For lacquer-sealed surfaces, regular dusting with a lint-free cloth helps prevent dirt accumulation. Spills should be wiped up promptly to prevent staining. Non-abrasive cleaners can be used for tougher grime, but always spot test first.

Regardless of the sealant, avoid placing hot items directly on the painted surfaces, as heat can cause the sealant to soften and potentially damage the finish. Coasters and placemats are effective for guarding against heat and scratches.

Regularly check for any chips or peeling. If you find damage, touch up the chalk paint and reseal the area to prevent further issues. By caring for your sealed surfaces, you keep them in prime condition for years to come.

Tips for Achieving a Professional Finish

Start with a clean slate by thoroughly cleaning and sanding your chalk-painted surface to ensure a smooth base for sealing.

Choose the right applicator; for wax, a lint-free cloth or wax brush works best, whereas a synthetic bristle brush or foam roller is ideal for lacquers.

Apply thin, even coats to avoid drips and build-up, which can lead to an uneven finish.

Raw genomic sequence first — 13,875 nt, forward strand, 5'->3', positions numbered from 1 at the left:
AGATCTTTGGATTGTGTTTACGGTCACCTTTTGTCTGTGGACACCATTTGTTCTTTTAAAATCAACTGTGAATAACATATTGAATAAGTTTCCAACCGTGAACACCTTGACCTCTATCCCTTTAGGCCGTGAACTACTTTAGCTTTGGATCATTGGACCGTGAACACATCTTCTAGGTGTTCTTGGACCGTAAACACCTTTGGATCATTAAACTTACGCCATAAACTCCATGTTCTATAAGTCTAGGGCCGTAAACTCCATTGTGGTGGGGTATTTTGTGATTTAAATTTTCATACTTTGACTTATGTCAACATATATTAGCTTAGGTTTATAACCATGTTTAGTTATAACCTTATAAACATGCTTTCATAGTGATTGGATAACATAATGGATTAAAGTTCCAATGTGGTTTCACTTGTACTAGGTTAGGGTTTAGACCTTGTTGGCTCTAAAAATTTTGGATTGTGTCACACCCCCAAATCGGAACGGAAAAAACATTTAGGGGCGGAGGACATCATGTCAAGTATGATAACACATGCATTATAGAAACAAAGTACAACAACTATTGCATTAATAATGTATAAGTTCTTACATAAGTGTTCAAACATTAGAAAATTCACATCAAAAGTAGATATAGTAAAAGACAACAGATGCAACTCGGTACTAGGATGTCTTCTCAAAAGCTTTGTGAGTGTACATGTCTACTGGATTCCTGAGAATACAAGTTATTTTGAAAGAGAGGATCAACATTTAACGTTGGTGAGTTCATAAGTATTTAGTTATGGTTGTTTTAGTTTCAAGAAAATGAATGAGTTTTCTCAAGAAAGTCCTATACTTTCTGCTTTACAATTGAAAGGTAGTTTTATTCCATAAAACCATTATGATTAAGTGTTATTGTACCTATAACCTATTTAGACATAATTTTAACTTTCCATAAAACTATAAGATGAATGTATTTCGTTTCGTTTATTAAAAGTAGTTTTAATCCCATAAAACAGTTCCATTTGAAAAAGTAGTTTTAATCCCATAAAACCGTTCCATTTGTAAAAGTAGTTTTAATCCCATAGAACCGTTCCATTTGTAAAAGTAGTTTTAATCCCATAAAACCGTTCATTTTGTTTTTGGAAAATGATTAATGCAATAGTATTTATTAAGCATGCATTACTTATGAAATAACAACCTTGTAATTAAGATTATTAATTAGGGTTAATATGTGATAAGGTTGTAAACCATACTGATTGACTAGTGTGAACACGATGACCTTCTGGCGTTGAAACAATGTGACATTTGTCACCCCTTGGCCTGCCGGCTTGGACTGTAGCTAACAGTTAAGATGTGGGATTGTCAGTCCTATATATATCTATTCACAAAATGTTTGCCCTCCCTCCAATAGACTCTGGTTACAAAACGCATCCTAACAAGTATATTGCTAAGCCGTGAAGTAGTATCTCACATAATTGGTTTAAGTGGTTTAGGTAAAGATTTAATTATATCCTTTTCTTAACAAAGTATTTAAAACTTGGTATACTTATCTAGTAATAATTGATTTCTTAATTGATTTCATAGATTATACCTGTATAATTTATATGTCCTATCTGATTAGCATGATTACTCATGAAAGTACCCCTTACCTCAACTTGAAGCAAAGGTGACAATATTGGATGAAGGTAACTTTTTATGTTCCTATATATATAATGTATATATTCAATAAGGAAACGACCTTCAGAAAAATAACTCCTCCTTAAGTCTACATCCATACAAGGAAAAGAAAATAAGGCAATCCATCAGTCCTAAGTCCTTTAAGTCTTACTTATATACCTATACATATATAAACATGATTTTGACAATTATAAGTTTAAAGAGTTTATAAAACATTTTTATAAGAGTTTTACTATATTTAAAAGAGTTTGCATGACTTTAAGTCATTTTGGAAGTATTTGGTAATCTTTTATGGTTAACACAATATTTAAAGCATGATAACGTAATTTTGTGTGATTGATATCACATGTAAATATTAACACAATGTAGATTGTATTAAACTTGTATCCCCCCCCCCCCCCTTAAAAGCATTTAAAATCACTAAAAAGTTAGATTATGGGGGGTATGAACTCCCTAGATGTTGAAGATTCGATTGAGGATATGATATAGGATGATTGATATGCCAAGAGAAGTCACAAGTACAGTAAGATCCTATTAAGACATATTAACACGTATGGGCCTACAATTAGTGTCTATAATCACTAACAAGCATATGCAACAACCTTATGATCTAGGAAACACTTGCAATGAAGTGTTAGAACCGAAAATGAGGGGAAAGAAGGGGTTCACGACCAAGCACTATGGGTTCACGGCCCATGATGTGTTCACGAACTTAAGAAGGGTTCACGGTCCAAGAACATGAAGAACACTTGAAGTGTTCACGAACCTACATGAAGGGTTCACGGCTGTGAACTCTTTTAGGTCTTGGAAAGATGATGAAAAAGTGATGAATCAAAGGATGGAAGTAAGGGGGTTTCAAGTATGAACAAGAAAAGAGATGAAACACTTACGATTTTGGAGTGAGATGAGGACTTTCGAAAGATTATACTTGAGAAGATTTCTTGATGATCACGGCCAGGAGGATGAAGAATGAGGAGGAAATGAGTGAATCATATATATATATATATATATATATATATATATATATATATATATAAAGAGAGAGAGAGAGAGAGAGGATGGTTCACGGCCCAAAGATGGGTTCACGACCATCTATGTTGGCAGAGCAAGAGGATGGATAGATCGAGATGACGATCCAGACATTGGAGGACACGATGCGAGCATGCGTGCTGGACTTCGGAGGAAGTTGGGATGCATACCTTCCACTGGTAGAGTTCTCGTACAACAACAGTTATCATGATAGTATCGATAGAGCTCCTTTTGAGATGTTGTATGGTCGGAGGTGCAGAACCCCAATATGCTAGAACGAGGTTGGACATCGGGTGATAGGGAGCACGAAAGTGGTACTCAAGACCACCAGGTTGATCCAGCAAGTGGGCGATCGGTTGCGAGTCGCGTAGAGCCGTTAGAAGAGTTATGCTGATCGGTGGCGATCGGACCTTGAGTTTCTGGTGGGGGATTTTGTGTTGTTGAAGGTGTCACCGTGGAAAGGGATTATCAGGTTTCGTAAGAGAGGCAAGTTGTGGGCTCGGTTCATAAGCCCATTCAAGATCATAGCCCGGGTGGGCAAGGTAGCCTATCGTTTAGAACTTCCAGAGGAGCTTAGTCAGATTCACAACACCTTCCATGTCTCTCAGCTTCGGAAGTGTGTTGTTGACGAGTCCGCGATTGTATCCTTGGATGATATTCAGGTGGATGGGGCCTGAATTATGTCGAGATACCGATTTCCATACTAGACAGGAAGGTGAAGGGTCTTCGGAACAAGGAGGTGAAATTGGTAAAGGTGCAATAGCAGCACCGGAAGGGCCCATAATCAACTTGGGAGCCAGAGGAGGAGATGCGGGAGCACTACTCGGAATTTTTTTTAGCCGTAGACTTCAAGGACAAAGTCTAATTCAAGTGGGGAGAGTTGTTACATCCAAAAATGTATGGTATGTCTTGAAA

Work in manageable sections, especially when using wax. This allows for more control over the buffing process, ensuring an even sheen.

Allow adequate drying time between coats as per the product instructions. Rushing the process can lead to a tacky feel and impair the protective qualities of the sealant.

Sand lightly between coats with high-grit sandpaper when using lacquer to achieve a flawless, professional finish.

Consider the final sheen you desire; different sealants offer varying levels of glossiness, from matte to high-gloss.

Before the final coat, inspect your work in good lighting to catch any imperfections or missed spots.

Maintain a steady hand and consistent application pressure to eliminate brush strokes and streaks.

Remember, patience is key. Taking your time with each step can significantly enhance the final outcome.


What do you seal chalk paint with?

Chalk paint is typically sealed with clear lacquer varnishes, providing a durable, easily painted over, and faster drying finish compared to other alternatives such as waxes.

How long should chalk paint dry before sealing?

Chalk paint should ideally dry for a period of 24 hours before sealing.

What can I use to seal chalk paint instead of wax?

Instead of wax, you can use a polyacrylic varnish, such as Chalk Paint™ Lacquer, to seal chalk paint for enhanced protection.

Is it necessary to sand chalk paint before sealing?

No, it is not necessary to sand chalk paint before sealing.

Can polyurethane be used as a sealant for chalk paint?

Yes, polyurethane can be used as a sealant for chalk paint.

How many layers of sealant are recommended for chalk paint?

Two layers of sealant are typically recommended for chalk paint.